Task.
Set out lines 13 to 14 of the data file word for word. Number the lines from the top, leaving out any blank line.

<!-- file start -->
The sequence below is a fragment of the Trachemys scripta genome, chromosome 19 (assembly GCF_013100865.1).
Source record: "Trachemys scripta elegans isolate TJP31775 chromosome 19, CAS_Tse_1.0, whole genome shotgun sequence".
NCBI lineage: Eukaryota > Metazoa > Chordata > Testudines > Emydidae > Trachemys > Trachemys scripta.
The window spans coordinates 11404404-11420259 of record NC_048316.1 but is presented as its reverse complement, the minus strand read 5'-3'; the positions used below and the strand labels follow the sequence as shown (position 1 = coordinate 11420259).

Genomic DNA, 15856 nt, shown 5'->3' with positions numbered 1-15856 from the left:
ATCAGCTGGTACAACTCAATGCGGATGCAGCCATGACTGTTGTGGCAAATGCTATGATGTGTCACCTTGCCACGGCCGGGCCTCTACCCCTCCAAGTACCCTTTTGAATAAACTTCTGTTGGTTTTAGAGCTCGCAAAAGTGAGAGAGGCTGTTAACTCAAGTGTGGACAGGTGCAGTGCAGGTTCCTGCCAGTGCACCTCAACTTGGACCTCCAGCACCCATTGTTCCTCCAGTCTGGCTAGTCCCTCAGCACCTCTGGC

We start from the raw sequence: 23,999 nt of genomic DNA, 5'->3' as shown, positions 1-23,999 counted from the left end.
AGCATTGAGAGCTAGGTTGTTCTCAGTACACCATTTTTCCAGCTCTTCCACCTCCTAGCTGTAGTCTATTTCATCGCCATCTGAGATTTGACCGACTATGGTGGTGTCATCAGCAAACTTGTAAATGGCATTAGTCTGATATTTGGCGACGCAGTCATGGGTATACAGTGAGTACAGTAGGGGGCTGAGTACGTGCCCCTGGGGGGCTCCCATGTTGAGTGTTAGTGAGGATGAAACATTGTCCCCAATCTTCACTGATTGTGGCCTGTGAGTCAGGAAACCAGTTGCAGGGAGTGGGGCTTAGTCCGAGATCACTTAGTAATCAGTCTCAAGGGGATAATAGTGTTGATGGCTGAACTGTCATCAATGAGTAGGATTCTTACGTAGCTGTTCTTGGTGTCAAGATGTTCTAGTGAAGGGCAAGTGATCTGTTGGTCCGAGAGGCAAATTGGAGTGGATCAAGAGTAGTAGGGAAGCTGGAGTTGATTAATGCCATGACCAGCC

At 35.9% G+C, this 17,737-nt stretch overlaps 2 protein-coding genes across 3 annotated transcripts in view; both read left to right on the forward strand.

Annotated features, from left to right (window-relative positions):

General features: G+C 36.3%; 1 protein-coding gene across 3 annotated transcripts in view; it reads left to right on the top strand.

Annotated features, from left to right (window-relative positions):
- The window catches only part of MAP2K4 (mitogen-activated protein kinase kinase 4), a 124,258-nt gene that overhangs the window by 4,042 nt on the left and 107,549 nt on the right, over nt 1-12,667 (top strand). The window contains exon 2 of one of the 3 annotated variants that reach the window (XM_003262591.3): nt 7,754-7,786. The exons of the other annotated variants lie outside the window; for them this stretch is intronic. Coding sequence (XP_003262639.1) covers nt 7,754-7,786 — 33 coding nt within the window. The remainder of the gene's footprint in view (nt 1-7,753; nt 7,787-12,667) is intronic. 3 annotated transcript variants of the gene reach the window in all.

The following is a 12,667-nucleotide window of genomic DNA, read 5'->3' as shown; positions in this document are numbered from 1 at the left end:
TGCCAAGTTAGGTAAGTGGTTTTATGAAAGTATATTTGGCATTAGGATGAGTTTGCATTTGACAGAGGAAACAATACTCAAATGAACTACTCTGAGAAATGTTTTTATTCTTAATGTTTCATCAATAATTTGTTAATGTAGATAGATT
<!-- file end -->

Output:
- The window catches only part of MAP2K4 (mitogen-activated protein kinase kinase 4), a 124,258-nt gene that overhangs the window by 4,042 nt on the left and 107,549 nt on the right, over nt 1-12,667 (top strand). The window contains exon 2 of one of the 3 annotated variants that reach the window (XM_003262591.3): nt 7,754-7,786. The exons of the other annotated variants lie outside the window; for them this stretch is intronic. Coding sequence (XP_003262639.1) covers nt 7,754-7,786 — 33 coding nt within the window. The remainder of the gene's footprint in view (nt 1-7,753; nt 7,787-12,667) is intronic. 3 annotated transcript variants of the gene reach the window in all.

The following is a 12,667-nucleotide window of genomic DNA, read 5'->3' as shown; positions in this document are numbered from 1 at the left end: